c. And David brought their foreskins, and the gave them in full count to the king: There are many times we wish we had a visual Bible, or could see Biblical events exactly as they happened. This is one instance where we are happy the Bible is not illustrated.
4. (28-30) David’s constantly growing popularity.
Thus Saul saw and knew that the Lord was with David, and that Michal, Saul’s daughter, loved him; and Saul was still more afraid of David. So Saul became David’s enemy continually. Then the princes of the Philistines went out to war. And so it was, whenever they went out, that David behaved more wisely than all the servants of Saul, so that his name became highly esteemed.
a. Thus Saul saw and knew that the Lord was with David: Having this understanding, how did Saul react? Did he stop trying to kill David, and leave it all in the Lord’s hands? Did he find it in his heart to respect David, and make a way for the Lord’s choice to smoothly come to the throne? No. The closer David got to the Lord, the further he got from Saul, and so Saul was still more afraid of David.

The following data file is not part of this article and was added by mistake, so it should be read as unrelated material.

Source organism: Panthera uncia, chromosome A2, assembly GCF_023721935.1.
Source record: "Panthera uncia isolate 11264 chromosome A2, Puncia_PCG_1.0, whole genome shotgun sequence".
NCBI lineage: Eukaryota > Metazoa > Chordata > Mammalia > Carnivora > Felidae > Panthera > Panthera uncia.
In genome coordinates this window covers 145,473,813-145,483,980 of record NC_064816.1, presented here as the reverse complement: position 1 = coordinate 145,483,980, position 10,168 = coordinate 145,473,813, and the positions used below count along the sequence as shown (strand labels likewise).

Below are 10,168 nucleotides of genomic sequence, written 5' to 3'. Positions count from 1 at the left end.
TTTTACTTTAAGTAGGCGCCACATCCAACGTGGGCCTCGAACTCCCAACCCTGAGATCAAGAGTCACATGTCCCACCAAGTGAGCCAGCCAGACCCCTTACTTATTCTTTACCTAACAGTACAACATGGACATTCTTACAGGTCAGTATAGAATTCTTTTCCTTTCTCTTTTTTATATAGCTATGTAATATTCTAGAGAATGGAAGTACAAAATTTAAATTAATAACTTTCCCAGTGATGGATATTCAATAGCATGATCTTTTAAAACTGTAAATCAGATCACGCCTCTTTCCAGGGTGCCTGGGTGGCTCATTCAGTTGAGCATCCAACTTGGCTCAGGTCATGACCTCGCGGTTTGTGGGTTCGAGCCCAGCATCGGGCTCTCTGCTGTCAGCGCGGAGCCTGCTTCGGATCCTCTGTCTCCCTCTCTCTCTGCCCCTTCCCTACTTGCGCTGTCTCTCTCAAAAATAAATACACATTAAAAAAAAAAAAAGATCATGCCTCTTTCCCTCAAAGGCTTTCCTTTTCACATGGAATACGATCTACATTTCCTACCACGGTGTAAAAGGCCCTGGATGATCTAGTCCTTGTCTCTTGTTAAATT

i. How tragic! So Saul became David’s enemy continually. He knew that the Lord was with David, yet because Saul was making himself the enemy of the Lord, he was also the enemy of David. It didn’t have to be like this, but Saul’s heart was set on this destructive course.
b. Then the princes of the Philistines went out to war: Saul’s cunning plan against David continues. No doubt, the Philistines went out to war against David in retaliation for what they felt was a terrible disgrace against the Philistine people. Saul wanted to make David a marked man, and he succeeded.